All of us have looked at the moon and wondered how long it would take to fly there. The moon that we see is about 4.53 billion years old. It is 238,854 miles/384,399 km away from the earth.

## The distance is always changing

One interesting thing about the distance of the Moon from the Earth is that it keeps on changing. The Moon travels around the Earth in an elliptical orbit, which means its distance from our planet changes all the time. Even after accounting for all of this, the distance answer is always shifting since the Moon is gradually retreating from the Earth as a result of their tidal interaction.

## How long did Apollo take to get to the moon?

It might be sounding weird that the distance keeps changing but that’s true. The Apollo 11 mission is a good example of this. The Apollo 11 astronauts traveled to the moon in three days, three hours, and 49 minutes, but returned in two days, 22 hours, and 56 minutes. The Earth and the moon moved significantly closer together during the day that Neil Armstrong and Buzz Aldrin spent traveling to and exploring the lunar surface.

December 23, 1968#OTD 53 years ago, #Apollo8 was mere hours from the #moon for the first time in history. Neil Armstrong served as backup commander for this mission, and it was during this pioneering journey into cislunar space that he was offered command of #Apollo11. pic.twitter.com/uENVmsIbLx

— Armstrong (@ArmstrongDocu) December 23, 2021

## A commercial Airliner to the Moon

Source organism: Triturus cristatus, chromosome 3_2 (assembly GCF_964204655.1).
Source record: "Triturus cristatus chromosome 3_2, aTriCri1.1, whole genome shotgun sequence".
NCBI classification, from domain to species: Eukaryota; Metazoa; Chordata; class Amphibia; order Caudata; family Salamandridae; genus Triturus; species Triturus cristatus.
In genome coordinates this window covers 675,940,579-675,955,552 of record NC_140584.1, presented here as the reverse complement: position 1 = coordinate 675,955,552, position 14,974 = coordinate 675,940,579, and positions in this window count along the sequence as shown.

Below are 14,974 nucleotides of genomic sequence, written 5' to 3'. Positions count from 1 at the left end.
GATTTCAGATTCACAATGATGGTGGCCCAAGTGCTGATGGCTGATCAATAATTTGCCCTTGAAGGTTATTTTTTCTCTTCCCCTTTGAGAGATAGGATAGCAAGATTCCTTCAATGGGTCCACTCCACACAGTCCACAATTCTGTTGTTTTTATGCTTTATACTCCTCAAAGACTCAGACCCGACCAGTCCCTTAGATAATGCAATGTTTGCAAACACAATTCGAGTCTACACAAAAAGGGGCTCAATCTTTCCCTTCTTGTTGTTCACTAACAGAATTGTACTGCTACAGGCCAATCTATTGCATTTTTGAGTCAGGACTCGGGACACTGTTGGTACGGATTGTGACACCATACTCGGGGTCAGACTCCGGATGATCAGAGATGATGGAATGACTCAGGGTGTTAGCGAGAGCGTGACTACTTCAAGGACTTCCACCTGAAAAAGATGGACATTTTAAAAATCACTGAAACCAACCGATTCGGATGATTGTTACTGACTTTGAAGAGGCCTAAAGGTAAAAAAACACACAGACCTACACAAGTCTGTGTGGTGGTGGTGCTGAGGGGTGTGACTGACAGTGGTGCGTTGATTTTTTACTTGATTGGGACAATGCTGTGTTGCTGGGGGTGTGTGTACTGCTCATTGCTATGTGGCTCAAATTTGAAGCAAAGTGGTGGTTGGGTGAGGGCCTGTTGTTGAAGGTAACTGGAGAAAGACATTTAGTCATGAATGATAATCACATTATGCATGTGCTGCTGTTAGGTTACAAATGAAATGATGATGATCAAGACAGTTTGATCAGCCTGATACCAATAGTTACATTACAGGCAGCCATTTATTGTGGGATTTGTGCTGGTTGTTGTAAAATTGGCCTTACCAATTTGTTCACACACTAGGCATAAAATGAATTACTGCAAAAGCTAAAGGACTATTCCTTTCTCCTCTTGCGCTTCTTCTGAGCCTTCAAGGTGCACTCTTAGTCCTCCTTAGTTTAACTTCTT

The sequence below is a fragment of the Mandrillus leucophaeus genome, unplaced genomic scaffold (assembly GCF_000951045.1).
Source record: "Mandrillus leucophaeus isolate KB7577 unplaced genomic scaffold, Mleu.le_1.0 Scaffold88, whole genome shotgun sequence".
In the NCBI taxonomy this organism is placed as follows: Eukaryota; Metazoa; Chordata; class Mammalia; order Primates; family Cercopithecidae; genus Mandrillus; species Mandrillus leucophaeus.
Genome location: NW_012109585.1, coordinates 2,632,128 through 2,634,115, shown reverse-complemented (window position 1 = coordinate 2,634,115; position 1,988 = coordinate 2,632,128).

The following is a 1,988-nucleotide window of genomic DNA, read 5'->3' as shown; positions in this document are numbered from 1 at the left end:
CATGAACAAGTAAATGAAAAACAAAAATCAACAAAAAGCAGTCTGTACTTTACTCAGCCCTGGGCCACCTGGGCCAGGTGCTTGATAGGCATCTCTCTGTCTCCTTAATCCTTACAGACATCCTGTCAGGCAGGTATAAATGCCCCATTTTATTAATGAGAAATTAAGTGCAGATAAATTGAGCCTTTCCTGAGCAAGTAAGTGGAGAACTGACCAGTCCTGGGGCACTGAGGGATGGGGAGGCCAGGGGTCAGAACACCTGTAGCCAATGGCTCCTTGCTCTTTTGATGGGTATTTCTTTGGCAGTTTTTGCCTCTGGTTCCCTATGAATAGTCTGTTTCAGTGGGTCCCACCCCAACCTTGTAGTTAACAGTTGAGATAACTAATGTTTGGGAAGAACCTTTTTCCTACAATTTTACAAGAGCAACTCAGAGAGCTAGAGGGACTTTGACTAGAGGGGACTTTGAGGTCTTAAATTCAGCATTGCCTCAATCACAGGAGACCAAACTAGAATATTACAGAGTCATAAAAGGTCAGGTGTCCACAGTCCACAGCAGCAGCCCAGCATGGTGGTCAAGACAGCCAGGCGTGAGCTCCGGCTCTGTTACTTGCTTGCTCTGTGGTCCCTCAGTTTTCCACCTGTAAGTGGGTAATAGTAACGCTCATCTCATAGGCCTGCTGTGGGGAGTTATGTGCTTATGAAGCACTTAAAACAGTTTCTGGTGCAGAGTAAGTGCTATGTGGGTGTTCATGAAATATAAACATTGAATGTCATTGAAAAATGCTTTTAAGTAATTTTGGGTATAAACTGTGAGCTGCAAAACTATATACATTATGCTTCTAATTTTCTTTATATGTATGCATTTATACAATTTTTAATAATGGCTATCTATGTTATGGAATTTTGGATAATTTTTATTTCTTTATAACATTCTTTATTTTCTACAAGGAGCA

A commercial airliner, let’s say a 747, flies at about 400 miles per hour. The moon is nearly 250,000 miles away. So If we do the math and divide 250,000 by 400, we find that it would take 625 hours — about 25-26 days — to fly to the moon! That’s a long time without pulling over for a bathroom break!

## How long for a modern-day spacecraft to reach the moon.

So now let’s talk about how many days or how long does it take to get to the Moon?

The exact distance depends greatly on the path taken. A spaceship takes around three days to reach the Moon. A spaceship must travel at least **240,000 miles (386,400 kilometers) between Earth and the Moon** during that period to reach the Moon in three days. American astronauts have made nine trips to the moon so far, six of which have landed on the lunar surface. In order to reduce fuel weight, some uncrewed missions have taken longer. The first unmanned mission to the moon, Luna 1, took only 36 hours and traveled at a speed of around 6,500 miles per hour (10,500 kph).